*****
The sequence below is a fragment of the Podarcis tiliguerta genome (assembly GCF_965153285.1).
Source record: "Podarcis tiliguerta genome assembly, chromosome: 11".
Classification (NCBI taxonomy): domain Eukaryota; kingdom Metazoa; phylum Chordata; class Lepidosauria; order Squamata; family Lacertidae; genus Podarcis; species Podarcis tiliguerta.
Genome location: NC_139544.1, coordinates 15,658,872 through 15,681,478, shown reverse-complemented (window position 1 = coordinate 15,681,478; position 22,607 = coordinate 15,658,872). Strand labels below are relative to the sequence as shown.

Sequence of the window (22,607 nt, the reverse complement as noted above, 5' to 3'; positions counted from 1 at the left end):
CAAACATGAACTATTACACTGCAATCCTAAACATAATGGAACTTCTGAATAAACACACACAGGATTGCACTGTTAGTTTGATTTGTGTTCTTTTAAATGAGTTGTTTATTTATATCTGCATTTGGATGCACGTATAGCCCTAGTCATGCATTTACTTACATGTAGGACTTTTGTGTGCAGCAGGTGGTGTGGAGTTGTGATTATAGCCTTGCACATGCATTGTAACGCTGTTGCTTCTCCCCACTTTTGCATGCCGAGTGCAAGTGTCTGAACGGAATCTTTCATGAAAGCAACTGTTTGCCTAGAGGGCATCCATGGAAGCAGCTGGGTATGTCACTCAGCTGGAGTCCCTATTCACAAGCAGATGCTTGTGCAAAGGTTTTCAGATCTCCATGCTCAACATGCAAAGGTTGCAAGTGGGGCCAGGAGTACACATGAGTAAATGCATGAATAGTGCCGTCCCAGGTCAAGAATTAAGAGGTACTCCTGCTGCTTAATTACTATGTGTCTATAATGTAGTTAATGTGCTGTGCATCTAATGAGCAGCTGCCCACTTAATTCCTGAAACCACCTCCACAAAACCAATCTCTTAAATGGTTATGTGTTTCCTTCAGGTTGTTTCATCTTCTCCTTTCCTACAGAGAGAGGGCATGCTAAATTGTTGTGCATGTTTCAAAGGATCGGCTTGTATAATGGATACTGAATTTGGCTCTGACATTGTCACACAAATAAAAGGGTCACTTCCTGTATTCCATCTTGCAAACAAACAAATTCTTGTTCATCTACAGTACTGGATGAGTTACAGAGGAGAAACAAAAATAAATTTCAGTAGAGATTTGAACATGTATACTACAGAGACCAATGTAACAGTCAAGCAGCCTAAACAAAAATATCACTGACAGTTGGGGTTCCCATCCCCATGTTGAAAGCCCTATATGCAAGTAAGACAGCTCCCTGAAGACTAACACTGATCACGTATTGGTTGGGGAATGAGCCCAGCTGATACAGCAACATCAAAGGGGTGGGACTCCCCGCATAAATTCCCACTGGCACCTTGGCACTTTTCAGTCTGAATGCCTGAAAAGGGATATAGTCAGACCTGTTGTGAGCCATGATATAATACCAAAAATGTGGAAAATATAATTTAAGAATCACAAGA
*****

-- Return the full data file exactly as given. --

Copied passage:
The sequence below is a fragment of the Podarcis tiliguerta genome (assembly GCF_965153285.1).
Source record: "Podarcis tiliguerta genome assembly, chromosome: 11".
Classification (NCBI taxonomy): domain Eukaryota; kingdom Metazoa; phylum Chordata; class Lepidosauria; order Squamata; family Lacertidae; genus Podarcis; species Podarcis tiliguerta.
Genome location: NC_139544.1, coordinates 15,658,872 through 15,681,478, shown reverse-complemented (window position 1 = coordinate 15,681,478; position 22,607 = coordinate 15,658,872). Strand labels below are relative to the sequence as shown.

Sequence of the window (22,607 nt, the reverse complement as noted above, 5' to 3'; positions counted from 1 at the left end):
CAAACATGAACTATTACACTGCAATCCTAAACATAATGGAACTTCTGAATAAACACACACAGGATTGCACTGTTAGTTTGATTTGTGTTCTTTTAAATGAGTTGTTTATTTATATCTGCATTTGGATGCACGTATAGCCCTAGTCATGCATTTACTTACATGTAGGACTTTTGTGTGCAGCAGGTGGTGTGGAGTTGTGATTATAGCCTTGCACATGCATTGTAACGCTGTTGCTTCTCCCCACTTTTGCATGCCGAGTGCAAGTGTCTGAACGGAATCTTTCATGAAAGCAACTGTTTGCCTAGAGGGCATCCATGGAAGCAGCTGGGTATGTCACTCAGCTGGAGTCCCTATTCACAAGCAGATGCTTGTGCAAAGGTTTTCAGATCTCCATGCTCAACATGCAAAGGTTGCAAGTGGGGCCAGGAGTACACATGAGTAAATGCATGAATAGTGCCGTCCCAGGTCAAGAATTAAGAGGTACTCCTGCTGCTTAATTACTATGTGTCTATAATGTAGTTAATGTGCTGTGCATCTAATGAGCAGCTGCCCACTTAATTCCTGAAACCACCTCCACAAAACCAATCTCTTAAATGGTTATGTGTTTCCTTCAGGTTGTTTCATCTTCTCCTTTCCTACAGAGAGAGGGCATGCTAAATTGTTGTGCATGTTTCAAAGGATCGGCTTGTATAATGGATACTGAATTTGGCTCTGACATTGTCACACAAATAAAAGGGTCACTTCCTGTATTCCATCTTGCAAACAAACAAATTCTTGTTCATCTACAGTACTGGATGAGTTACAGAGGAGAAACAAAAATAAATTTCAGTAGAGATTTGAACATGTATACTACAGAGACCAATGTAACAGTCAAGCAGCCTAAACAAAAATATCACTGACAGTTGGGGTTCCCATCCCCATGTTGAAAGCCCTATATGCAAGTAAGACAGCTCCCTGAAGACTAACACTGATCACGTATTGGTTGGGGAATGAGCCCAGCTGATACAGCAACATCAAAGGGGTGGGACTCCCCGCATAAATTCCCACTGGCACCTTGGCACTTTTCAGTCTGAATGCCTGAAAAGGGATATAGTCAGACCTGTTGTGAGCCATGATATAATACCAAAAATGTGGAAAATATAATTTAAGAATCACAAGA